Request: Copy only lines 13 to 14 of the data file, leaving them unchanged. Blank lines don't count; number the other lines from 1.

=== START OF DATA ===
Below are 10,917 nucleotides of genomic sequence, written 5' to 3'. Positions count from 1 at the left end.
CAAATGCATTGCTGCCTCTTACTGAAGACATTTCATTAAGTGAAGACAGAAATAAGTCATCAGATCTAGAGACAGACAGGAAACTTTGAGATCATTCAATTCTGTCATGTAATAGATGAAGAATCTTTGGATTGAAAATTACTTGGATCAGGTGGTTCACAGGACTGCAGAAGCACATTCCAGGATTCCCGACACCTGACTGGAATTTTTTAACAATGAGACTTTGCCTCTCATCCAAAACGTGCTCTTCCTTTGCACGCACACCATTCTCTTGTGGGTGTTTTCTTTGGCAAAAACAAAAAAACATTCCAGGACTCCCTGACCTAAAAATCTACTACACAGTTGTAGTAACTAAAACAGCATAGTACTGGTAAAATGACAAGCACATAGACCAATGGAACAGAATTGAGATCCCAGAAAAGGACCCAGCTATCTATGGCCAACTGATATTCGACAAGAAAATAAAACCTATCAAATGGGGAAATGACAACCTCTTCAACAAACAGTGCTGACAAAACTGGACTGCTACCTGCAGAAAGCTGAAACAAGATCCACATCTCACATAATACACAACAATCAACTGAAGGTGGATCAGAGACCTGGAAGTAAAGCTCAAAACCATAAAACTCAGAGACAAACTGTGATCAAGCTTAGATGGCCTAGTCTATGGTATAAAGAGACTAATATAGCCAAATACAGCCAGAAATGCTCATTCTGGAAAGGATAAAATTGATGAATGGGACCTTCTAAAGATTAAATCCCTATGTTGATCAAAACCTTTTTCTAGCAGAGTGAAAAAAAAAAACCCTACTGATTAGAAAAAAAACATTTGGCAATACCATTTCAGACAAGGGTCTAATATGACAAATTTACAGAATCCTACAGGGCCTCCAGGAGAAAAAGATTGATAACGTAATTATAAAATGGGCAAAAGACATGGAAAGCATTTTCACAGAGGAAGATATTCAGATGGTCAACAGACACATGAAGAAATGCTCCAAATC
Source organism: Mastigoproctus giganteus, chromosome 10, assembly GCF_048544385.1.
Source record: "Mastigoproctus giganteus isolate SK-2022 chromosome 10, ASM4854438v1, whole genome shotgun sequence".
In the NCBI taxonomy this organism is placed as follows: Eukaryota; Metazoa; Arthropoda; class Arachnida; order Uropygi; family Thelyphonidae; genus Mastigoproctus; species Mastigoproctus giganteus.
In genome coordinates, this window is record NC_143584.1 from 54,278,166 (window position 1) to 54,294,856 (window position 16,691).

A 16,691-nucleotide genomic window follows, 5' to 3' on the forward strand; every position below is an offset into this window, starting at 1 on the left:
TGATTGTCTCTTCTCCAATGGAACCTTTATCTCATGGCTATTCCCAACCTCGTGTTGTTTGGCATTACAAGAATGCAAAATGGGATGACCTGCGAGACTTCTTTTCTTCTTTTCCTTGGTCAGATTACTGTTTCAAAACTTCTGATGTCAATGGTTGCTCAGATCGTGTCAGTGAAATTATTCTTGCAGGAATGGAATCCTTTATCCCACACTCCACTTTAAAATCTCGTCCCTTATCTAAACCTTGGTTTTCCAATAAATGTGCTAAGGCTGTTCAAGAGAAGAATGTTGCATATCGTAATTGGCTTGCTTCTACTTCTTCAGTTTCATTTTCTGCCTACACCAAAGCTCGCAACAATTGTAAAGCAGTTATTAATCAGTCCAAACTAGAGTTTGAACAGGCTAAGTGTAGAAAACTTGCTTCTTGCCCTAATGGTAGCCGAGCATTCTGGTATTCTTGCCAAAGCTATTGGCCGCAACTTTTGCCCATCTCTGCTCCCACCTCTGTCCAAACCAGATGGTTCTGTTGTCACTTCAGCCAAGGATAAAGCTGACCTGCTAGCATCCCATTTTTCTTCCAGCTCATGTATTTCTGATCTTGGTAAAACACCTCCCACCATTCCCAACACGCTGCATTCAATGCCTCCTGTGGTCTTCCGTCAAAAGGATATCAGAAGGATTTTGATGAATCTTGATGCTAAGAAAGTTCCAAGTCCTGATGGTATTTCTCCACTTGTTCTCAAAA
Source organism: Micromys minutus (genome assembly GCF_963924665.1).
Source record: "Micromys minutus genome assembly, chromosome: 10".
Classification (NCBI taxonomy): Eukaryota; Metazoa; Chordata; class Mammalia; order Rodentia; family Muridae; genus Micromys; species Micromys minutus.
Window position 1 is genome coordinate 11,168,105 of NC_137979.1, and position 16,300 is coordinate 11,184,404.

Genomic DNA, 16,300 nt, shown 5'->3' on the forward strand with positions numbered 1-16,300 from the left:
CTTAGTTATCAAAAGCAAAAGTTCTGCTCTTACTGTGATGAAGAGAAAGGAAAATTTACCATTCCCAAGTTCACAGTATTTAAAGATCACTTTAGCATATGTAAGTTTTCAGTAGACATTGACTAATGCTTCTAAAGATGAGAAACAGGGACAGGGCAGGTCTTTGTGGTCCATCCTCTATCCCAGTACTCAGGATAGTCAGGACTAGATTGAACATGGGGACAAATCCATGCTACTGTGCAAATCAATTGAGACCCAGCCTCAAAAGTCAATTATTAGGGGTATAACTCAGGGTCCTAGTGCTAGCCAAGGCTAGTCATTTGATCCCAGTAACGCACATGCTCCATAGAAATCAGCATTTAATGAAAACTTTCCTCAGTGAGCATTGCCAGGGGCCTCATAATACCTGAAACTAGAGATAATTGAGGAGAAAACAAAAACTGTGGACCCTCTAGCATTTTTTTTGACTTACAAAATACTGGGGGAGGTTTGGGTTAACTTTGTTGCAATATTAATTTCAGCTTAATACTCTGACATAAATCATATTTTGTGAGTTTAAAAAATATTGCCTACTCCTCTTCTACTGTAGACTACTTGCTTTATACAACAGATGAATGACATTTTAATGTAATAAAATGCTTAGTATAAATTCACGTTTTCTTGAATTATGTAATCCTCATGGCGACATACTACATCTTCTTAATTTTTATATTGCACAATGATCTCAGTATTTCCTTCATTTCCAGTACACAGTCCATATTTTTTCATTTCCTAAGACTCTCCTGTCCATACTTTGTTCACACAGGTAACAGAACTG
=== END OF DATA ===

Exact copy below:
Genomic DNA, 16,300 nt, shown 5'->3' on the forward strand with positions numbered 1-16,300 from the left:
CTTAGTTATCAAAAGCAAAAGTTCTGCTCTTACTGTGATGAAGAGAAAGGAAAATTTACCATTCCCAAGTTCACAGTATTTAAAGATCACTTTAGCATATGTAAGTTTTCAGTAGACATTGACTAATGCTTCTAAAGATGAGAAACAGGGACAGGGCAGGTCTTTGTGGTCCATCCTCTATCCCAGTACTCAGGATAGTCAGGACTAGATTGAACATGGGGACAAATCCATGCTACTGTGCAAATCAATTGAGACCCAGCCTCAAAAGTCAATTATTAGGGGTATAACTCAGGGTCCTAGTGCTAGCCAAGGCTAGTCATTTGATCCCAGTAACGCACATGCTCCATAGAAATCAGCATTTAATGAAAACTTTCCTCAGTGAGCATTGCCAGGGGCCTCATAATACCTGAAACTAGAGATAATTGAGGAGAAAACAAAAACTGTGGACCCTCTAGCATTTTTTTTGACTTACAAAATACTGGGGGAGGTTTGGGTTAACTTTGTTGCAATATTAATTTCAGCTTAATACTCTGACATAAATCATATTTTGTGAGTTTAAAAAATATTGCCTACTCCTCTTCTACTGTAGACTACTTGCTTTATACAACAGATGAATGACATTTTAATGTAATAAAATGCTTAGTATAAATTCACGTTTTCTTGAATTATGTAATCCTCATGGCGACATACTACATCTTCTTAATTTTTATATTGCACAATGATCTCAGTATTTCCTTCATTTCCAGTACACAGTCCATATTTTTTCATTTCCTAAGACTCTCCTGTCCATACTTTGTTCACACAGGTAACAGAACTG